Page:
Academic journal article European Journal of Psychotraumatology

Does Trauma Event Type Matter in the Assessment of Traumatic Load?

Academic journal article European Journal of Psychotraumatology

Does Trauma Event Type Matter in the Assessment of Traumatic Load?

Article excerpt

1. Background

With increasing rates of conflict and terror, natural disasters, and modern wars, the number of humanitarian emergencies is rising and has reached highest numbers since World War II (United Nations High Commissioner for Refugees, 2015). Thus, a better understanding of the psychological consequences of traumatic events is of highest societal and scientific relevance. Many survivors of traumatic experiences develop trauma-spectrum disorders such as Posttraumatic Stress Disorder (PTSD), which is associated with severe individual suffering, impairments in daily functioning, elevated risk for diverse physical health impairments (Glaesmer, Brahler, Gündel, & Riedel-Heller, 2011; Kubzansky et al., 2014), and suicidality (Jakupcak et al., 2009).

Cumulative exposure to traumatic events has particularly grave consequences; as the number of traumatic events experienced (traumatic load) rises, the risk for PTSD increases in a 'building-block' manner (Schauer et al., 2003). Furthermore, PTSD prevalence rates reach up to 100% at extreme levels of trauma exposure (Kolassa, Ertl, Kolassa, Onyut, & Elbert, 2010; Neuner et al., 2004). However, only a significant minority of individuals develops PTSD at lower levels of traumatic load, indicating a high relevance of individual risk factors in predicting PTSD susceptibility. Important risk factors include demographic characteristics (e.g., Sayed, Iacoviello, & Charney, 2015), personality traits (e.g., Jakšić, Brajković, Ivezić, Topić, & Jakovljević, 2012; James et al., 2015), cognition and emotion regulation (e.g., Hayes, Vanelzakker, & Shin, 2012), genetic predispositions (e.g., DiGangi, Guffanti, McLaughlin, & Koenen, 2013; Wilker & Kolassa, 2013), and molecular mechanisms (e.g., Neumeister, Seidel, Ragen, & Pietrzak, 2015; Steudte-Schmiedgen et al., 2015; Van Zuiden, Kavelaars, Geuze, Olff, & Heijnen, 2013). These individual differences are similarly important for successful PTSD treatment (Bryant et al., 2008, 2010; Felmingham, Dobson-Stone, Schofield, Quirk, & Bryant, 2013; Wilker et al., 2014), and should therefore be considered in the allocation of therapeutic resources to individuals at high risk, as well as for the individualization of treatment.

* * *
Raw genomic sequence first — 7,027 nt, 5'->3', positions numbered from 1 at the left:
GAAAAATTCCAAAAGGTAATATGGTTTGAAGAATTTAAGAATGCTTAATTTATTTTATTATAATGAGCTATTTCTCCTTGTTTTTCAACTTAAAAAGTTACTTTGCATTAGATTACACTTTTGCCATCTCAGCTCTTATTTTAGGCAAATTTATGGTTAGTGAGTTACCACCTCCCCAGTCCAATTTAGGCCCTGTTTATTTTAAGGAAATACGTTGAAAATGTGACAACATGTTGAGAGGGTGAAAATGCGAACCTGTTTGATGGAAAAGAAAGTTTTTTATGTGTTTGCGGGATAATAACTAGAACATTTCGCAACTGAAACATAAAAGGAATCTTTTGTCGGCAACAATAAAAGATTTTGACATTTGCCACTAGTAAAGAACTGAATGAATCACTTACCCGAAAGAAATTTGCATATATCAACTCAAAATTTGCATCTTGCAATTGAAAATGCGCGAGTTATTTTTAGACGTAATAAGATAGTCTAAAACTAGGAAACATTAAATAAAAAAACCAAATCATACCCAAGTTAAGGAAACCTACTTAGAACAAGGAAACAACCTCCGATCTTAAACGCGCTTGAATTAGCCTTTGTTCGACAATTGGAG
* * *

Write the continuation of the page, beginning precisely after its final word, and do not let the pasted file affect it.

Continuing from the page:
However, due to the influence of traumatic load on PTSD risk, individual risk factors for PTSD development can be identified only if trauma exposure is simultaneously assessed. Therefore, the validity of the identified risk factors will strongly depend on the quality of the trauma assessment. Unfortunately, there are no clear indicators of how trauma exposure should be best quantified, e.g., in studies investigating gene x environment interactions. Wilker et al. (2015) previously raised the question whether the number of different traumatic event types is a reliable and valid predictor of lifetime PTSD, or whether event frequencies should be additionally considered to best measure PTSD risk. Since the more time-consuming assessment of event frequencies did not improve the accuracy of PTSD prediction, they recommended using the simple summation of the number of traumatic event types as a measurement for traumatic load.

Even though the simple sum score is assumed to serve as a useful proxy to measure traumatic load, some events may be more toxic than others. Netland (2005) suggested a weighting of event list items instead of an additive summation for traumatic load calculations to increase the accuracy of predictions on PTSD risk. Furthermore, ranking traumatic events according to their predictive importance for PTSD may allow for the exclusion of less predictive traumatic event types, and therefore save time and resources in diagnostic interviews. In a study conducted by Breslau, Chilcoat, Kessler, and Davis (1999), the highest risks for PTSD were observed in individuals exposed to assaultive violence (e.g., military combat, rape, captivity, torture or kidnapping, being threatened by a weapon, being badly beaten). …

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